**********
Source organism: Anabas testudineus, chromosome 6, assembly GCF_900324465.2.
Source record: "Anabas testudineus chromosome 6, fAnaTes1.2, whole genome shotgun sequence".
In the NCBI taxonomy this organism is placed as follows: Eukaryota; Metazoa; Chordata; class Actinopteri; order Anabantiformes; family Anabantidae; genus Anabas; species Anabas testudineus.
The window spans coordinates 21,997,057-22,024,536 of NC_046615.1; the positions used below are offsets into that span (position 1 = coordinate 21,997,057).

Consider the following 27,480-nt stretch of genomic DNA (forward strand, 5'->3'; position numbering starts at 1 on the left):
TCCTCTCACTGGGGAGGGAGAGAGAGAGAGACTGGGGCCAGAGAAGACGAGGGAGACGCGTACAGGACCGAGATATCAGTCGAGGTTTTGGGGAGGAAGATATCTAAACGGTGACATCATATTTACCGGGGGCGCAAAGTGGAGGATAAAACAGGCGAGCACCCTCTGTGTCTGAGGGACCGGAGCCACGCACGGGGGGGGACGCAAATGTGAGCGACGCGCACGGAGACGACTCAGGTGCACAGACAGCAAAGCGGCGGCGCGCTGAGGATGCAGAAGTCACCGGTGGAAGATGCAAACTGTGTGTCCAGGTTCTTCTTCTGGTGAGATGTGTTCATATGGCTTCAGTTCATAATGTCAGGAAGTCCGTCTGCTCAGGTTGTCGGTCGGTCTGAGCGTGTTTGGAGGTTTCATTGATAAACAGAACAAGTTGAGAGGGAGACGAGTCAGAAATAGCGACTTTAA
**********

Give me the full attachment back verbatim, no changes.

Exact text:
Source organism: Anabas testudineus, chromosome 6, assembly GCF_900324465.2.
Source record: "Anabas testudineus chromosome 6, fAnaTes1.2, whole genome shotgun sequence".
In the NCBI taxonomy this organism is placed as follows: Eukaryota; Metazoa; Chordata; class Actinopteri; order Anabantiformes; family Anabantidae; genus Anabas; species Anabas testudineus.
The window spans coordinates 21,997,057-22,024,536 of NC_046615.1; the positions used below are offsets into that span (position 1 = coordinate 21,997,057).

Consider the following 27,480-nt stretch of genomic DNA (forward strand, 5'->3'; position numbering starts at 1 on the left):
TCCTCTCACTGGGGAGGGAGAGAGAGAGAGACTGGGGCCAGAGAAGACGAGGGAGACGCGTACAGGACCGAGATATCAGTCGAGGTTTTGGGGAGGAAGATATCTAAACGGTGACATCATATTTACCGGGGGCGCAAAGTGGAGGATAAAACAGGCGAGCACCCTCTGTGTCTGAGGGACCGGAGCCACGCACGGGGGGGGACGCAAATGTGAGCGACGCGCACGGAGACGACTCAGGTGCACAGACAGCAAAGCGGCGGCGCGCTGAGGATGCAGAAGTCACCGGTGGAAGATGCAAACTGTGTGTCCAGGTTCTTCTTCTGGTGAGATGTGTTCATATGGCTTCAGTTCATAATGTCAGGAAGTCCGTCTGCTCAGGTTGTCGGTCGGTCTGAGCGTGTTTGGAGGTTTCATTGATAAACAGAACAAGTTGAGAGGGAGACGAGTCAGAAATAGCGACTTTAA